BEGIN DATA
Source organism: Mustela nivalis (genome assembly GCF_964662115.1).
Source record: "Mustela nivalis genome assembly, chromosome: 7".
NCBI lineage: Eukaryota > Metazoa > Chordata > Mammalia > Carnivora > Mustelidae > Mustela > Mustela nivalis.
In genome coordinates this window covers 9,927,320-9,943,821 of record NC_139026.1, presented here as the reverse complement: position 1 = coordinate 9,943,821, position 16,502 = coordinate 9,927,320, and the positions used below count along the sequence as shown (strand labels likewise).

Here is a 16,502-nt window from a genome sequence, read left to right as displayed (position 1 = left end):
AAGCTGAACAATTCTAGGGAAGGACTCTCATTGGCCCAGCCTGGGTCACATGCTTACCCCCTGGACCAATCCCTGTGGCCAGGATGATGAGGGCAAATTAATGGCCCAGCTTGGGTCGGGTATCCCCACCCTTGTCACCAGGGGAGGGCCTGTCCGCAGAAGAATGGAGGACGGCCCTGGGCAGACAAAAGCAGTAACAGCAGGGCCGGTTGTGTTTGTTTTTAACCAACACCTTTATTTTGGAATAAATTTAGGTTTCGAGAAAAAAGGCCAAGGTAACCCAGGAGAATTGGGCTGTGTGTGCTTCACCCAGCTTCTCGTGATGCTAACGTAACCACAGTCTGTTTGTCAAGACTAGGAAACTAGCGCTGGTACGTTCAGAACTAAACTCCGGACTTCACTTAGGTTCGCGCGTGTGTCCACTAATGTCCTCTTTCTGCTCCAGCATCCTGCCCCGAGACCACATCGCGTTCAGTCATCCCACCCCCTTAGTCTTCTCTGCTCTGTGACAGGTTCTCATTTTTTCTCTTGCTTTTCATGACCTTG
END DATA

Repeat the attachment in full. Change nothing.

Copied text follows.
Source organism: Mustela nivalis (genome assembly GCF_964662115.1).
Source record: "Mustela nivalis genome assembly, chromosome: 7".
NCBI lineage: Eukaryota > Metazoa > Chordata > Mammalia > Carnivora > Mustelidae > Mustela > Mustela nivalis.
In genome coordinates this window covers 9,927,320-9,943,821 of record NC_139026.1, presented here as the reverse complement: position 1 = coordinate 9,943,821, position 16,502 = coordinate 9,927,320, and the positions used below count along the sequence as shown (strand labels likewise).

Here is a 16,502-nt window from a genome sequence, read left to right as displayed (position 1 = left end):
AAGCTGAACAATTCTAGGGAAGGACTCTCATTGGCCCAGCCTGGGTCACATGCTTACCCCCTGGACCAATCCCTGTGGCCAGGATGATGAGGGCAAATTAATGGCCCAGCTTGGGTCGGGTATCCCCACCCTTGTCACCAGGGGAGGGCCTGTCCGCAGAAGAATGGAGGACGGCCCTGGGCAGACAAAAGCAGTAACAGCAGGGCCGGTTGTGTTTGTTTTTAACCAACACCTTTATTTTGGAATAAATTTAGGTTTCGAGAAAAAAGGCCAAGGTAACCCAGGAGAATTGGGCTGTGTGTGCTTCACCCAGCTTCTCGTGATGCTAACGTAACCACAGTCTGTTTGTCAAGACTAGGAAACTAGCGCTGGTACGTTCAGAACTAAACTCCGGACTTCACTTAGGTTCGCGCGTGTGTCCACTAATGTCCTCTTTCTGCTCCAGCATCCTGCCCCGAGACCACATCGCGTTCAGTCATCCCACCCCCTTAGTCTTCTCTGCTCTGTGACAGGTTCTCATTTTTTCTCTTGCTTTTCATGACCTTG